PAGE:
- Bad Theology
- Misplaced Priorities, Identity, Value, and Worth
- Unrealistic Expectations
- Poor Work and Personal Boundaries
- Inadequate Self-Care
In many cases bad theology is, in part, responsible for high levels of burnout and attrition in the ministry. As we discussed earlier in Theology of Self-Care, many Christians have gotten the message that to deny oneself means to live in denial of one’s humanity. Somewhere along the line we got the message that serving whole heartedly means neglecting the needs God has created our bodies with as well as the command to regularly practice sabbath rest.
If we’re not careful we can get caught up in a works-based mindset where we earn approval from God by sacrificing our bodies (and often our families) on the altar of ministry. This theology leads us to a “never say no”, give 100% of our energy to the ministry (even if that means stealing from our families to do so), it’s up to me to save the world mindset that is unsustainable.
While you can do all things through Christ who strengthens you, God does not empower us to do what He is not calling us to do…that’s why you can’t leap from a tall building, sprout wings, and fly.
Jesus told many people “No” and was a big disappointment to even his closest friends expectations. God is not calling you to do everything. You get no extra credit for doing what he hasn’t asked you to do. In fact, if you misappropriate time and energy to things that are not God’s priority for you, no matter how good they are, it’s a failure in stewardship.
Sometimes, the most Godly thing to do in a situation is say “No” to a great ministry opportunity, in order to use that time for self-care (see Jesus – Mk 1:35, Luke 5:16, Matt 14:22-23).
Misplaced Priorities, Identity, Value, and Worth
Sometimes our priorities are in the ditch of secular hedonism/idolatry where our focus is on our wants, wishes, and what we believe will make us happy. However, there is another ditch on the other side of the straight and narrow. In this ditch, often due to bad theology, we try to seek approval from God by being out of balance. Instead of realizing God has multiple priorities for our life (our spouse, our kids, self-care, enjoying creation, engaging ministry) we get over focused on any one of His priorities for us, to the neglect of the others.
Sometimes this is motivated from wounds in our heart involving our sense of identity, value, and worth. We feel the only way to have significance or be worthy is to work without ceasing. We can never do enough, and we feel guilty if we aren’t working. We need to achieve or to please others. This need to earn our worth or the approval and acceptance of others drives us to an unhealthy, out of balance life. Our fear of disappointing others or failure causes us to say “Yes” when we should say “No”.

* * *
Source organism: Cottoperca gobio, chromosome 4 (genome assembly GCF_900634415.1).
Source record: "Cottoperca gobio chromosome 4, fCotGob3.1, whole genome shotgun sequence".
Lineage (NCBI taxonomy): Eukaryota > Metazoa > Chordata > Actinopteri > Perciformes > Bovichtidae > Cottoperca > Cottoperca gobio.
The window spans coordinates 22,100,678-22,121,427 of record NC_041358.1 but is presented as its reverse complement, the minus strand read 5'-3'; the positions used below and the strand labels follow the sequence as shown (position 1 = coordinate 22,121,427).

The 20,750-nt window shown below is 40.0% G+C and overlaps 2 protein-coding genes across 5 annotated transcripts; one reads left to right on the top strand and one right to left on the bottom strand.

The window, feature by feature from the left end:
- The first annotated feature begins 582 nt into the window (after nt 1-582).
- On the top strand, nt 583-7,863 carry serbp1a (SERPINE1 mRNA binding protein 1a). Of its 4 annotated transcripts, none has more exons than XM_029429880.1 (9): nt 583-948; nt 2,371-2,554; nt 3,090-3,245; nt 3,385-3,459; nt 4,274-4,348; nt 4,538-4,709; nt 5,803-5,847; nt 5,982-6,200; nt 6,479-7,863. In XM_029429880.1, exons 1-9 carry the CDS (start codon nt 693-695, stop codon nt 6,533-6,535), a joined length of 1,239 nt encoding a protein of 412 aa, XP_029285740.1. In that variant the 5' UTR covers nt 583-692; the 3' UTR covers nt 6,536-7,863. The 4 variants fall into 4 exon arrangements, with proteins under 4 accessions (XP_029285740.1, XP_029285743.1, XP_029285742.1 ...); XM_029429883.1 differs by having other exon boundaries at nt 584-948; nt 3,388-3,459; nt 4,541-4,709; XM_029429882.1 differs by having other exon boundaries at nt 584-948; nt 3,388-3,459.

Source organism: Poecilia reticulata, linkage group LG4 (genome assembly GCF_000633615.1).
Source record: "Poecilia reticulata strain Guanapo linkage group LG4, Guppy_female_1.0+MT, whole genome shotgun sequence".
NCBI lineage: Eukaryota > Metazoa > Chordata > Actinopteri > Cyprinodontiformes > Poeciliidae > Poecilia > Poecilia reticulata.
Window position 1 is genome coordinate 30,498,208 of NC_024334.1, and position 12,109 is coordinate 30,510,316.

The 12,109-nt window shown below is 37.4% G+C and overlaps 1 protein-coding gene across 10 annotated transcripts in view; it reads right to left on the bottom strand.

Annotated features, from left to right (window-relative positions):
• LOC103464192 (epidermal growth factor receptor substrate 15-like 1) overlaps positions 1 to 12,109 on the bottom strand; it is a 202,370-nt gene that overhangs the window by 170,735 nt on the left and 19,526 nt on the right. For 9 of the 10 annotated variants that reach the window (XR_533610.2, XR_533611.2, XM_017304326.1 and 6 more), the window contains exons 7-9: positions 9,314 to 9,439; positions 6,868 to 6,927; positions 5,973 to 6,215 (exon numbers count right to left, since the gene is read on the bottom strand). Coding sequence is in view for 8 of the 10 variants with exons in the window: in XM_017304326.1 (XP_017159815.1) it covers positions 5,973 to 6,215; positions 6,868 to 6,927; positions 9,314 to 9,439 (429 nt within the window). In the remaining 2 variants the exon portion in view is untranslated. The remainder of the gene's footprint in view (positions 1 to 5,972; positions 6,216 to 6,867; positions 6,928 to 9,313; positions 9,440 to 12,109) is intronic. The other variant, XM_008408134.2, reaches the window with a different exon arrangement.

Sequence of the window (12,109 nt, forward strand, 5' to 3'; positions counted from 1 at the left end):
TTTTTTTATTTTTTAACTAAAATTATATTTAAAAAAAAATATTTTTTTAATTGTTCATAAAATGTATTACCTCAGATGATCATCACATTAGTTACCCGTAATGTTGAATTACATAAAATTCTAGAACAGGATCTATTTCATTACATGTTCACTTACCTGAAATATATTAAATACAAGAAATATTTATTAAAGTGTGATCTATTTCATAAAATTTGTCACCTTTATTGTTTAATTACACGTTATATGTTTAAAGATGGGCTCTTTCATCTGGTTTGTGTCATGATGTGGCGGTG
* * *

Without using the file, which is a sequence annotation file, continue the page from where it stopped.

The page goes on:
For some the answer to “How much should I give?” is always MORE. Nothing is ever good enough and we live with a constant feeling of guilt, that we aren’t doing enough. Especially in western culture we can buy into the myth of 110%. We talk about giving this or that 110%!
The truth is, we can’t even give anything 100%. Further, God isn’t asking us to give 100% of our time, energy, or attention to any one thing. If we did, we would be neglecting many other things that are important to God.
To some this may sound like sacrilege, but you can’t even do “your very best” at anything. For any area of your life, if you devoted 16 hours of everyday (allowing 8 hours for sleep), 7 days a week, 365 days a year you would do it better. That’s not possible! The question isn’t, what is your “very best”, the real question is “How much time, energy, effort would the Lord have me give to this?” The question is – What is “good enough”? If it’s “good enough” for the King – then believe me, it is indeed Good Enough. Even if you know it could be done better or it’s not good enough for others.
It is your King’s expectations that matter. So long as He is pleased with your stewardship of time and energy, that needs to be good enough for you. It is to Him alone that you will give account for your life.
This means you must daily be talking with the King about His priorities for your time. If you feel like the King is an unrelenting task master, there’s a real good chance that has more to do with wounds from some experiences in your life than Jesus.
Poor Work and Personal Boundaries
Boundaries, simply put, are how we use our “YES” and “NO” to manage our life. For reasons discussed above, many of us struggle to know when we should say YES and how to say NO. As a result, we commit ourselves to more than we should, and we allow others control our lives.
This doesn’t feel good and leads to resentment, but we find it easier than disappointing or upsetting others. We would rather avoid the conflict and neurotic guilt (false feelings of guilt when we haven’t violated God’s heart) than assert healthy boundaries.
The buck stops with you when it comes to self-care. When you were a child it was your parent’s responsibility to take care of you. As an adult, that responsibility rest squarely on your shoulders. God has given you the job of caring for the most precious resource/asset you have – your body.
Without it you cannot complete the good works God has prepared in advance for you, nor use it to bring glory to and revelation of your God or serve others as His body. You also cannot enjoy the abundant life He has created you for, experiencing all the good gifts and blessings he intends for you.
You cannot give what you do not have. You cannot lead others where you yourself have not gone. If you do not take good care of yourself, how then do you love others “in the same way” you do yourself and have that be a blessing to them? The only way to live life to the fullest, as God intends for you, is to be diligent about spiritual, physical, emotional, and intellectual self-care.